Reelected Brazilian President Dilma Rousseff (center) blows kisses flanked by her vice president Michel Temer (left) and former Brazilian President Luiz Inacio Lula Da Silva following her win, in Brasilia, on Oct. 26, 2014. (Evaristo SA/AFP/Getty Images)

The following is a guest post by political scientists Francisco Cantú (University of Houston), Marco A. Morales (Instituto Tecnológico Autónomo de México) and Felipe Nunes.
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With a narrow enough victory – 2.9 percent of the vote – Dilma Rousseff (Workers’ Party, or “PT”) was reelected as president of Brazil on Sunday for an additional four-year period. This was the closest election in Brazil since its return to democracy in 1989, and sets the course for 16 years of uninterrupted PT government.

As the closely fought campaign picked up steam, polling came under fire at different points with claims of partisan bias. Doubts carried over to the runoff election, especially since it started in a dead heat. Given the average sample sizes of electoral surveys conducted during the runoff campaign – around 2000 respondents – the outcome of the election was poised to fall within the margin of error of plus/minus 4 percentage points. Yet, as the runoff election approached, a number of polls fell well outside this margin of error, on one occasion giving challenger Aécio Neves (Social Democrats, or “PSDB”) a 15 point advantage.

In elections with a runoff, like in Brazil, we get the opportunity to see how polling firms perform when there are more than two candidates, and then compare this performance to situations where there are just two candidates.

In a bipartisan contest, the overestimation of one candidate is equal to the underestimation of the other candidate (excluding undecideds). But things get more complicated when there is more than one candidate, since a polling firm might estimate correctly vote intention for some candidates, but not for others. For example, in a four-way race, a polling firm may estimate correctly just one, two or all of the candidates. Knowing which ones are estimated correctly and which ones are not is the tricky part.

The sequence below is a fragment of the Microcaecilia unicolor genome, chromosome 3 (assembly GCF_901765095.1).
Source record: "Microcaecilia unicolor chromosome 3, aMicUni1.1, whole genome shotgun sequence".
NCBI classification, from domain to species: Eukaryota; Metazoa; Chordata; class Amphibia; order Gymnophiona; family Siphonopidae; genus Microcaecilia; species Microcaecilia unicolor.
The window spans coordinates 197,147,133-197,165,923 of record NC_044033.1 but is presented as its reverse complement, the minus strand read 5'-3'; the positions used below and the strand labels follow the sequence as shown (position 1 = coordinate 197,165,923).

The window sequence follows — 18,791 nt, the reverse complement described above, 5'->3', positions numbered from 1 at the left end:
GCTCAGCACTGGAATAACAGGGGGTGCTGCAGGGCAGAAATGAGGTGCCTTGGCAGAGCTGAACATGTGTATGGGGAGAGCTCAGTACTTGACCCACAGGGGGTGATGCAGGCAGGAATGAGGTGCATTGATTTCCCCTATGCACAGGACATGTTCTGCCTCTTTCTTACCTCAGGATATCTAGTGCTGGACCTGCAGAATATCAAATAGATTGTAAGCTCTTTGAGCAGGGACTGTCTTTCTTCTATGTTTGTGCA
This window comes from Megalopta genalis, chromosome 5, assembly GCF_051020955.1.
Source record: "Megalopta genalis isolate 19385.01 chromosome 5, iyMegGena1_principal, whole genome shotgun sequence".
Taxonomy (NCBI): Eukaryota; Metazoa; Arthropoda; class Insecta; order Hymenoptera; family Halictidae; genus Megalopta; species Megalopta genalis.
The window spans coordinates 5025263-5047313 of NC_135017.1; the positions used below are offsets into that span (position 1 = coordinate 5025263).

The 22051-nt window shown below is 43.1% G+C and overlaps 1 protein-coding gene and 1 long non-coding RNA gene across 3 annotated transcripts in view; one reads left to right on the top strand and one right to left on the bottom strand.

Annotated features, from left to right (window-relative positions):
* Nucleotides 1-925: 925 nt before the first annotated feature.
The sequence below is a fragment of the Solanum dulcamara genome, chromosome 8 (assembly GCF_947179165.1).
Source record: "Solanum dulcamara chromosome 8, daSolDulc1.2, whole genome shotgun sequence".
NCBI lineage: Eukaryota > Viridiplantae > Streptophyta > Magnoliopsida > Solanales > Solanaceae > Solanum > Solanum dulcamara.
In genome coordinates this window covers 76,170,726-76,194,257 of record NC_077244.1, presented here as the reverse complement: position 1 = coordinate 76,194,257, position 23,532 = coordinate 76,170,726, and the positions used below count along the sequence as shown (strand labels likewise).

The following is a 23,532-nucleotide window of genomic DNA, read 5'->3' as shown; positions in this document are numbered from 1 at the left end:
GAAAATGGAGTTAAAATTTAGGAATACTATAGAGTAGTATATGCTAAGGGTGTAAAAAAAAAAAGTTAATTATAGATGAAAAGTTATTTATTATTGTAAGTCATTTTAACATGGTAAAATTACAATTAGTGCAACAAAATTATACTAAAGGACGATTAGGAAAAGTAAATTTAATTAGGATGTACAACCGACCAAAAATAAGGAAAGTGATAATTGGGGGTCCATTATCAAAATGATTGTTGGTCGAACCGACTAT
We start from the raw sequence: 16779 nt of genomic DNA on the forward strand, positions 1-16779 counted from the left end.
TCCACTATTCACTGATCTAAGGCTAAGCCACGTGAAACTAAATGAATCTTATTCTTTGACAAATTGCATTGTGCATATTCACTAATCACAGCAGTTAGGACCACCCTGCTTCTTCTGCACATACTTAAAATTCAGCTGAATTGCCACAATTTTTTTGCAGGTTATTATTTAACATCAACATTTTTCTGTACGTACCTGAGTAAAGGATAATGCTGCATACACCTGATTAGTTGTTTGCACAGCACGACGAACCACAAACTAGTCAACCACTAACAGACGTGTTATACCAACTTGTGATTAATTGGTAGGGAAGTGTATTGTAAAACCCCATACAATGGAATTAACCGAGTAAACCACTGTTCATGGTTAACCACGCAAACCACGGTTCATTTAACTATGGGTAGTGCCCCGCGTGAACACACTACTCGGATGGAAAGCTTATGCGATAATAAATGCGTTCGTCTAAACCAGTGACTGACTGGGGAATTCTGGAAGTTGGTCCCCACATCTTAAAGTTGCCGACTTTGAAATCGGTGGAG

In a previous post, we had computed the bias with which each polling firm estimated vote intention throughout the general election. That provided us with a baseline for comparison. Using the same method, we ran a similar analysis on the runoff campaign. Tracking “true” vote intention during the runoff we see that Neves started with a slight advantage, but the tendency reverted midway through the runoff.

Polls in September and October 2014 track the voting intentions of Brazilians. Figure: authors
Polls in September and October 2014 track the voting intentions of Brazilians. Figure: Authors

Perhaps, most interesting are the computations of systematic bias in the estimates for each candidate by each firm. During the runoff, Datafolha and MDA did a particularly good job estimating both candidates, while Ibope and Vox Populi slightly underestimated Neves and overestimated Dilma.

Figure: authors
Figure: Authors

All this provides us with information to asses the performance of Brazilian polling firms during the general election and during the runoff. In the figure below, we plotted our estimate of each firm’s bias for each candidate and the range where 95 percent of estimates would fall for the general election and for the runoff. We see that all firms did a much better job during the runoff than during the general election when they all underestimated Neves and overestimated Dilma. Yet, the most notorious improvements were observed in Datafolha and MDA who reduced their systematic bias almost completely during the runoff.

Figure: authors
Figure: Authors

Polling is a statistical exercise subject to uncertainties. Some of these uncertainties are the product of bad draws and should (theoretically) cancel out in the aggregate. Some others are the product of factors that make them fixtures and not disappear. The method we employed here captures the second type of factors that are detectable as systematic bias throughout the campaign. These biases could result from sampling techniques or from peculiarities on the field, and hence susceptible of appearing in any country and to happen to any pollster. With these estimates we seek to contribute to a more robust global polling by pointing out where biases exist and where they do not.